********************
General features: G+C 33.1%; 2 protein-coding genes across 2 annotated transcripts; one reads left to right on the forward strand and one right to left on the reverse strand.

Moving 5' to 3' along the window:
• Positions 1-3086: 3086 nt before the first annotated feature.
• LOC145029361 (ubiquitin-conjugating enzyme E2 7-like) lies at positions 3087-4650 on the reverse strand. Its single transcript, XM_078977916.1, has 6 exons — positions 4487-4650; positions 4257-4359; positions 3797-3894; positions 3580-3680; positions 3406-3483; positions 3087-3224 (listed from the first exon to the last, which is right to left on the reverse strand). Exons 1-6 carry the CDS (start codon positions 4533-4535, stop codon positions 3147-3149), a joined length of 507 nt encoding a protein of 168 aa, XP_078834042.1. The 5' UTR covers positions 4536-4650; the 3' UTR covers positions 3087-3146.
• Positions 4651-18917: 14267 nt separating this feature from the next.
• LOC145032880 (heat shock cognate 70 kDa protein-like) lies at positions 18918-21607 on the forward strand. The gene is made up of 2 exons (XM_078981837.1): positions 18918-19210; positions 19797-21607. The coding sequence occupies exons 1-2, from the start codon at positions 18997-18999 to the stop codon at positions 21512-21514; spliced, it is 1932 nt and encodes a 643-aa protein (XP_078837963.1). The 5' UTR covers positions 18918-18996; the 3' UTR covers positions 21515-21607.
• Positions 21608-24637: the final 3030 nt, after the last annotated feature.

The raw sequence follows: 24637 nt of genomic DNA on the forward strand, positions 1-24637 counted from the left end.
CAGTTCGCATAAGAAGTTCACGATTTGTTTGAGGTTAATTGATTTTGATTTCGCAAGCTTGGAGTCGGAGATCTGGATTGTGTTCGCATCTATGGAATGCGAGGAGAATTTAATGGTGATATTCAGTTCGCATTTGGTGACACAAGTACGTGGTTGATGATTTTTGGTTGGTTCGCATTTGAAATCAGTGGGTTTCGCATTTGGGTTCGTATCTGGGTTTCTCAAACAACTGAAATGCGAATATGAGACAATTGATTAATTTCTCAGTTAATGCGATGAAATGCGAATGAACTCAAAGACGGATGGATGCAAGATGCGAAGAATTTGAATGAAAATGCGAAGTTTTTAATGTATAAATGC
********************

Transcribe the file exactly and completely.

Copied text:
General features: G+C 33.1%; 2 protein-coding genes across 2 annotated transcripts; one reads left to right on the forward strand and one right to left on the reverse strand.

Moving 5' to 3' along the window:
• Positions 1-3086: 3086 nt before the first annotated feature.
• LOC145029361 (ubiquitin-conjugating enzyme E2 7-like) lies at positions 3087-4650 on the reverse strand. Its single transcript, XM_078977916.1, has 6 exons — positions 4487-4650; positions 4257-4359; positions 3797-3894; positions 3580-3680; positions 3406-3483; positions 3087-3224 (listed from the first exon to the last, which is right to left on the reverse strand). Exons 1-6 carry the CDS (start codon positions 4533-4535, stop codon positions 3147-3149), a joined length of 507 nt encoding a protein of 168 aa, XP_078834042.1. The 5' UTR covers positions 4536-4650; the 3' UTR covers positions 3087-3146.
• Positions 4651-18917: 14267 nt separating this feature from the next.
• LOC145032880 (heat shock cognate 70 kDa protein-like) lies at positions 18918-21607 on the forward strand. The gene is made up of 2 exons (XM_078981837.1): positions 18918-19210; positions 19797-21607. The coding sequence occupies exons 1-2, from the start codon at positions 18997-18999 to the stop codon at positions 21512-21514; spliced, it is 1932 nt and encodes a 643-aa protein (XP_078837963.1). The 5' UTR covers positions 18918-18996; the 3' UTR covers positions 21515-21607.
• Positions 21608-24637: the final 3030 nt, after the last annotated feature.

The raw sequence follows: 24637 nt of genomic DNA on the forward strand, positions 1-24637 counted from the left end.
CAGTTCGCATAAGAAGTTCACGATTTGTTTGAGGTTAATTGATTTTGATTTCGCAAGCTTGGAGTCGGAGATCTGGATTGTGTTCGCATCTATGGAATGCGAGGAGAATTTAATGGTGATATTCAGTTCGCATTTGGTGACACAAGTACGTGGTTGATGATTTTTGGTTGGTTCGCATTTGAAATCAGTGGGTTTCGCATTTGGGTTCGTATCTGGGTTTCTCAAACAACTGAAATGCGAATATGAGACAATTGATTAATTTCTCAGTTAATGCGATGAAATGCGAATGAACTCAAAGACGGATGGATGCAAGATGCGAAGAATTTGAATGAAAATGCGAAGTTTTTAATGTATAAATGC